The latest episode of our podcast is now available for direct download and streaming from the website or via subscription from iTunes. Feedback is most welcome!
Here are the show notes:
This episode of The Writer and the Critic, Ian Mond and Kirstyn McDermott speak briefly about listener feedback, in particular Cheryl Morgan’s musings about spoilers and the lack thereof in this podcast. They summarily decide to lift the ban on spoilers to allow more open discussion of all aspects of the books they are reviewing, including … gasp … endings and plot twists! Ian promises not to put his hands over his hands and make annoying humming noises while doing so.
*** SPOILER ALERT *** THIS PODCAST CONTAINS SPOILERS ***
Ahem. Don’t say you were never warned.
They also talk about the forthcoming Twelve Planets from Twelfth Planet Press and why a series of collections featuring Australian female spec fic writers is far from being a silly gesture. (And it’s not just because Kirstyn is writing one of those collections!)
Still on the topic of gender, the soon-to-be controversial guidelines of a new horror anthology from Ticonderoga Press are thrown on the autopsy table, with much made of the request for stories with a “masculine tone”.
This month books up for discussion are The Windup Girl by Paolo Bacigalupi (recommended by Ian) and The City and The City by China Mieville (Kirstyn’s choice), both joint winners of last year’s Hugo Award for Best Novel. A review by Jonathan McCalmont by The Windup Girl is possibly badly paraphrased by Ian.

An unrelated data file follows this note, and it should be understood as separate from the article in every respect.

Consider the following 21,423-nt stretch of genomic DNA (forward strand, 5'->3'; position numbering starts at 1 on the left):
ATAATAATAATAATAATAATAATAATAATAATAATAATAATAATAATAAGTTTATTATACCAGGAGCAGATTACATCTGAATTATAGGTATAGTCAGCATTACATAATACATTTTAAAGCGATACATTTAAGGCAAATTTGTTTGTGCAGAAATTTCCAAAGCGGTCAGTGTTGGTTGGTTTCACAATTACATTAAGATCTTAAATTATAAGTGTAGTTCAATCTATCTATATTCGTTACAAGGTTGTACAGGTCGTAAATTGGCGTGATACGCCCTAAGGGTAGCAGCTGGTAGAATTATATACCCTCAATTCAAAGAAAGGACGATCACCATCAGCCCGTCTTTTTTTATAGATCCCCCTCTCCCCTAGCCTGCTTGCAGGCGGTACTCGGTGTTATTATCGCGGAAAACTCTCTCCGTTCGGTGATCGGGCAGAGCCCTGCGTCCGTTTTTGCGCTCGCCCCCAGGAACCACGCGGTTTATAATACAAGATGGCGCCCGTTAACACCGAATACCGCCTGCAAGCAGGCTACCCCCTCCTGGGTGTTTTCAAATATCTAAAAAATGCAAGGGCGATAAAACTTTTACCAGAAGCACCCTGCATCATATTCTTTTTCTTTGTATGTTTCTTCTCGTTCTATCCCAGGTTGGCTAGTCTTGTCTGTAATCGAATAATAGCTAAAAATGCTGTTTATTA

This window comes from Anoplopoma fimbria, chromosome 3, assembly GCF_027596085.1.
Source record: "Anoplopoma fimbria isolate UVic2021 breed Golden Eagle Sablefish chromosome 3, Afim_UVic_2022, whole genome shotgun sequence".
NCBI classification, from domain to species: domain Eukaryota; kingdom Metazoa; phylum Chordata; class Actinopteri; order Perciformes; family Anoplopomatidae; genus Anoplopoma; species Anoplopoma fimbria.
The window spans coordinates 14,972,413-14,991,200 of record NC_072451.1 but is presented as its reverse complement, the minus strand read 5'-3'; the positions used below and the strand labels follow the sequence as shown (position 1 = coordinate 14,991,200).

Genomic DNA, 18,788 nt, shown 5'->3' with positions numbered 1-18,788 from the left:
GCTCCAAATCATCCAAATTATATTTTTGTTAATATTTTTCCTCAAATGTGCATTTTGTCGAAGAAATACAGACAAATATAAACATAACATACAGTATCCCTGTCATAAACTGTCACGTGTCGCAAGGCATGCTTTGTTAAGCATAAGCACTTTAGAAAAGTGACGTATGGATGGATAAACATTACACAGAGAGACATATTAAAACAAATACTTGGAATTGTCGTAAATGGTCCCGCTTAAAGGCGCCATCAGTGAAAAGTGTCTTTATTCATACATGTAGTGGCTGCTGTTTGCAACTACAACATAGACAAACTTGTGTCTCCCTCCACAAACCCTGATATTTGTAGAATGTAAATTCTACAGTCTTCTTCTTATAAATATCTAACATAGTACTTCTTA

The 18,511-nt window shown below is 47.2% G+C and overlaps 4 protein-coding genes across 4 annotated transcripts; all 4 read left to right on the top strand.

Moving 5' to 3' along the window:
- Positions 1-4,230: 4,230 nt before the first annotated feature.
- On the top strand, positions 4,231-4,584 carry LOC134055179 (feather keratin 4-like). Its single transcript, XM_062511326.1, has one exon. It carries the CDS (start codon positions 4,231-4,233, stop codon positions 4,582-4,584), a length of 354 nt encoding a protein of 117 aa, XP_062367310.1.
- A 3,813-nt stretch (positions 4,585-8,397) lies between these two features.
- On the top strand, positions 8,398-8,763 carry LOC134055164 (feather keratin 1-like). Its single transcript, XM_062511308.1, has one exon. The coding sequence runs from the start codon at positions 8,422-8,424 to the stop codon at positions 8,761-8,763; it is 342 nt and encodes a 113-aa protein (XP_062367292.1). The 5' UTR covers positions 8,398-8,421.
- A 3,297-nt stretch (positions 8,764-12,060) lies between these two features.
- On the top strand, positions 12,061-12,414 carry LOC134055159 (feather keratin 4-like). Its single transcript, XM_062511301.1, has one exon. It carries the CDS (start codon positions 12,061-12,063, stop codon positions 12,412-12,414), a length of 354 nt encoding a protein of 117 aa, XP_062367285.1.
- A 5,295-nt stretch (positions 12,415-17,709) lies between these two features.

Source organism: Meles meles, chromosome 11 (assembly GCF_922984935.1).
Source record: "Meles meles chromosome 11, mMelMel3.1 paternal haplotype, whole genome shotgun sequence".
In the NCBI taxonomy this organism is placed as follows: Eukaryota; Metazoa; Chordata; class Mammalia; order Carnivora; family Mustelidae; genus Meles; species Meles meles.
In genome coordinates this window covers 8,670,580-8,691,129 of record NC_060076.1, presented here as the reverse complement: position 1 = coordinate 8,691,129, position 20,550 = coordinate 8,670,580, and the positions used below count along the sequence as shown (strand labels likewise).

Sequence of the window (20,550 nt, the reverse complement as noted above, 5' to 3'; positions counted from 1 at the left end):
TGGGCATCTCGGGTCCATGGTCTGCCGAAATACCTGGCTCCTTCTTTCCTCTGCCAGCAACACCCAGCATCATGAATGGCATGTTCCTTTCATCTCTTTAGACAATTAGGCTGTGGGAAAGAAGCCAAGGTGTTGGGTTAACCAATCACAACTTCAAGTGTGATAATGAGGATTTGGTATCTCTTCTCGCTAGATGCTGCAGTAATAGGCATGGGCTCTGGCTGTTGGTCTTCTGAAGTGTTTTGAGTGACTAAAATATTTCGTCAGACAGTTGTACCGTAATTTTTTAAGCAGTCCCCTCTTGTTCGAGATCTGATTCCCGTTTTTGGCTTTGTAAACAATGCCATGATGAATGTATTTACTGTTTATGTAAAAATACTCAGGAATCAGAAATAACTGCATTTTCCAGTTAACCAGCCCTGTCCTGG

We hope you enjoy the podcast!
Next month, The Writer and the Critic travels into the world beyond Kirstyn’s dining room to feature a special guest: Melbourne writer of all things dark and deliciously nasty, Felicity Dowker. Yes, that’s right, a travelling podcast. Hey, it’s a niche and we’re claiming it. Felicity has chosen Death Most Definite by Trent Jamieson for Ian and Kirstyn to read.
Ian’s recommended book for March is Last Days by Brian Evenson, while Kirstyn has picked White Cat by Holly Black.
And don’t forget, The Writer and the Critic has now adopted more of a book club approach to its discussion and will assume its listeners have either read the books in question or don’t care if they find out that the protagonist dies in a horrible rice threshing machine accident on the second to last page. There will almost certainly be spoilers, so you are encouraged to read the chosen titles ahead of time. It’ll be much more fun that way and Ian and Kirstyn won’t get near as many death threats!